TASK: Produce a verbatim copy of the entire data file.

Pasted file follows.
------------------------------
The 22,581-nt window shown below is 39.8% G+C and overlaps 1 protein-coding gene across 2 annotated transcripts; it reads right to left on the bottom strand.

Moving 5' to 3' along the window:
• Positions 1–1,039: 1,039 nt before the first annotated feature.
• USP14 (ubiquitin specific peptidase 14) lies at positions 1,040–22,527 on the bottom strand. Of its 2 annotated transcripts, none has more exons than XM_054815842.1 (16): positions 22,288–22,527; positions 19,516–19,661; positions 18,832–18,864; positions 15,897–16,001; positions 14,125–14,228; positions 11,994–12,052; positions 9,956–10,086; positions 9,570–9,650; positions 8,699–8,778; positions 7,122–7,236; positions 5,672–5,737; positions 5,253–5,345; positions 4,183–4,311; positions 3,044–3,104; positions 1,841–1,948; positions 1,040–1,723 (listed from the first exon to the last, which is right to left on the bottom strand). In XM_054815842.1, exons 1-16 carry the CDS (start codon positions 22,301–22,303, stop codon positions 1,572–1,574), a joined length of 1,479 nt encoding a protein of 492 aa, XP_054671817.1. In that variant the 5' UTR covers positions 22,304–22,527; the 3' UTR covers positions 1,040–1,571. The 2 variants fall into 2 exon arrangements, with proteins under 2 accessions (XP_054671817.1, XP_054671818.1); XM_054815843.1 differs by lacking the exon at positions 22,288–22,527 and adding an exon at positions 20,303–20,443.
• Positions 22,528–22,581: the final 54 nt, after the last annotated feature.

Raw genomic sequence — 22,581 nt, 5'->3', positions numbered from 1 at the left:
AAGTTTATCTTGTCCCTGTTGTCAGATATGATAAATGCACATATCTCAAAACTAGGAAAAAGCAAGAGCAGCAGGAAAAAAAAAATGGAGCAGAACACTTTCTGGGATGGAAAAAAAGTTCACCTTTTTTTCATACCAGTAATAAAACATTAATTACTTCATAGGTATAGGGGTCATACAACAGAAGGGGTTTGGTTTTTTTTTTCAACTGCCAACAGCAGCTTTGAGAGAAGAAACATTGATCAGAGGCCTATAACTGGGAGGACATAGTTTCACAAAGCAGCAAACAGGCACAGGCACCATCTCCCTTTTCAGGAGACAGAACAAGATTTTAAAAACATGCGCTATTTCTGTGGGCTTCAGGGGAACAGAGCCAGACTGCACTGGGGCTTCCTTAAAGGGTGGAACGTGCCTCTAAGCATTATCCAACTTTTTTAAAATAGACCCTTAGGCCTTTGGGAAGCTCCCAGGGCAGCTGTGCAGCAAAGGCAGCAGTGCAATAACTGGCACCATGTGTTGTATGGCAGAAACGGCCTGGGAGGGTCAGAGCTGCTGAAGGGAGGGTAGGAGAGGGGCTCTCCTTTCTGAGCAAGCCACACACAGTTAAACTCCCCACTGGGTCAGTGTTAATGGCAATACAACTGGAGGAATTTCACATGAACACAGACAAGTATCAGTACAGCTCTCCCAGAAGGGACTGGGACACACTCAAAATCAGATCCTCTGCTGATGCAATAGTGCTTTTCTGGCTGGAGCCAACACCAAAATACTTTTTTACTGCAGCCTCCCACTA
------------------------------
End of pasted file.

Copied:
The 22,581-nt window shown below is 39.8% G+C and overlaps 1 protein-coding gene across 2 annotated transcripts; it reads right to left on the bottom strand.

Moving 5' to 3' along the window:
• Positions 1–1,039: 1,039 nt before the first annotated feature.
• USP14 (ubiquitin specific peptidase 14) lies at positions 1,040–22,527 on the bottom strand. Of its 2 annotated transcripts, none has more exons than XM_054815842.1 (16): positions 22,288–22,527; positions 19,516–19,661; positions 18,832–18,864; positions 15,897–16,001; positions 14,125–14,228; positions 11,994–12,052; positions 9,956–10,086; positions 9,570–9,650; positions 8,699–8,778; positions 7,122–7,236; positions 5,672–5,737; positions 5,253–5,345; positions 4,183–4,311; positions 3,044–3,104; positions 1,841–1,948; positions 1,040–1,723 (listed from the first exon to the last, which is right to left on the bottom strand). In XM_054815842.1, exons 1-16 carry the CDS (start codon positions 22,301–22,303, stop codon positions 1,572–1,574), a joined length of 1,479 nt encoding a protein of 492 aa, XP_054671817.1. In that variant the 5' UTR covers positions 22,304–22,527; the 3' UTR covers positions 1,040–1,571. The 2 variants fall into 2 exon arrangements, with proteins under 2 accessions (XP_054671817.1, XP_054671818.1); XM_054815843.1 differs by lacking the exon at positions 22,288–22,527 and adding an exon at positions 20,303–20,443.
• Positions 22,528–22,581: the final 54 nt, after the last annotated feature.

Raw genomic sequence — 22,581 nt, 5'->3', positions numbered from 1 at the left:
AAGTTTATCTTGTCCCTGTTGTCAGATATGATAAATGCACATATCTCAAAACTAGGAAAAAGCAAGAGCAGCAGGAAAAAAAAAATGGAGCAGAACACTTTCTGGGATGGAAAAAAAGTTCACCTTTTTTTCATACCAGTAATAAAACATTAATTACTTCATAGGTATAGGGGTCATACAACAGAAGGGGTTTGGTTTTTTTTTTCAACTGCCAACAGCAGCTTTGAGAGAAGAAACATTGATCAGAGGCCTATAACTGGGAGGACATAGTTTCACAAAGCAGCAAACAGGCACAGGCACCATCTCCCTTTTCAGGAGACAGAACAAGATTTTAAAAACATGCGCTATTTCTGTGGGCTTCAGGGGAACAGAGCCAGACTGCACTGGGGCTTCCTTAAAGGGTGGAACGTGCCTCTAAGCATTATCCAACTTTTTTAAAATAGACCCTTAGGCCTTTGGGAAGCTCCCAGGGCAGCTGTGCAGCAAAGGCAGCAGTGCAATAACTGGCACCATGTGTTGTATGGCAGAAACGGCCTGGGAGGGTCAGAGCTGCTGAAGGGAGGGTAGGAGAGGGGCTCTCCTTTCTGAGCAAGCCACACACAGTTAAACTCCCCACTGGGTCAGTGTTAATGGCAATACAACTGGAGGAATTTCACATGAACACAGACAAGTATCAGTACAGCTCTCCCAGAAGGGACTGGGACACACTCAAAATCAGATCCTCTGCTGATGCAATAGTGCTTTTCTGGCTGGAGCCAACACCAAAATACTTTTTTACTGCAGCCTCCCACTA